Shot above — sales table at the Mechanics’ Library talk — shot at bottom, foreground: Nathan Ward and Vince Emery somewhere in the process of getting an inscription put into The Lost Detective — background: me talking to a guy who was a big fan of my The Literary World of San Francisco.
I may have been explaining to the guy my plans of years ago (still viable today) to do a revised edition in which I cut out all the minor writers and replace them with other minor writers (keeping Hammett, Twain, London, The Beats intact). Yeah, the big fans would then need both editions to get all the info — or, if I put everything I’ve got under one set of covers, you end up with a guide book too damn heavy to lug around!
A couple of days after the talk I happened to check the Amazon page for Lit World — which had been hovering around no. 50 on Bestselling San Francisco guidebooks — and found it was no. 3. Always amazing to me, how a book o.p. for at least twenty years can surge to the top based on the movement of 30 or so copies in the active market. Today it is no. 28.
People love that book.
The guy was so enthusiastic, I realized he was ready to move on to the next stage of the game, so I suggested he get a copy of my book Willeford. He didn’t on the spot, but he can track down a copy later. Anyone who likes Lit World as much as he did would rip through Willeford with delight.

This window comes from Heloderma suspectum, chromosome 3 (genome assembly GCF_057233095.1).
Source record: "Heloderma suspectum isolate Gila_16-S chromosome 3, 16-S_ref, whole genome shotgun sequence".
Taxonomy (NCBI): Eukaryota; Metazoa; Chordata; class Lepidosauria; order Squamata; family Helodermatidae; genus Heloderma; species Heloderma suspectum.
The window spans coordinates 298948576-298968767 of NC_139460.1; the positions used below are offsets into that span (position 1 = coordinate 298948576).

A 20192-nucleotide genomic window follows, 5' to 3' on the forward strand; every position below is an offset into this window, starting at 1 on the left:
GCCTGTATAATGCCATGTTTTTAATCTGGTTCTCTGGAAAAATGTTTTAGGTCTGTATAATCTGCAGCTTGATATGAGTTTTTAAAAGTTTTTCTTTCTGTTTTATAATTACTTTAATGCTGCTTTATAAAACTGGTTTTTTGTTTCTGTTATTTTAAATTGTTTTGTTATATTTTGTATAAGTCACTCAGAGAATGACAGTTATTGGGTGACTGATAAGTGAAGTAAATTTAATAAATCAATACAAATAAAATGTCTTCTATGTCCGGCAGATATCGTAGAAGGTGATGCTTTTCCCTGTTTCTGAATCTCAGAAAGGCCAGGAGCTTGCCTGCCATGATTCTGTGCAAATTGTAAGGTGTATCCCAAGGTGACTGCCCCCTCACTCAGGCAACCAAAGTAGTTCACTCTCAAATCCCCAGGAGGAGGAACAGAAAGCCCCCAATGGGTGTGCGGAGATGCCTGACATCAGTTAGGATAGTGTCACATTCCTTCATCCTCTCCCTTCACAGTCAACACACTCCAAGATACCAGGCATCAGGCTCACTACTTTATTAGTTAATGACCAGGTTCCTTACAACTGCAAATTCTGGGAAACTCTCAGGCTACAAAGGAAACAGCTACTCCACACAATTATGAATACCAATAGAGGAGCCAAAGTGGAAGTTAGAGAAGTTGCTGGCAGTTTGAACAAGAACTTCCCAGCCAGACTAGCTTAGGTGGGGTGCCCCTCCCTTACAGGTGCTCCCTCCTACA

Like the tour itself, I don’t market the various books to just anybody. I prefer a select audience. If you have no interest in litcrit or the writings of Robert E. Howard, why on earth would you want a copy of The Dark Barbarian That Towers Over All? If you only want a guide to Hammett sites, then you get the Hammett Tour book and don’t bother tracking down Lit World.
But if you enjoy literary sightseeing in general, then Hammett Tour and Lit World are companion items — and if you like to plunge into the lives of writers, trust me, anyone who is as passionate as this guy was about Lit World would get the same thrills out of Willeford.
Or in other words, I personally consider the two tour books and Willeford to be a trilogy. I hope the guy follows up on my tip.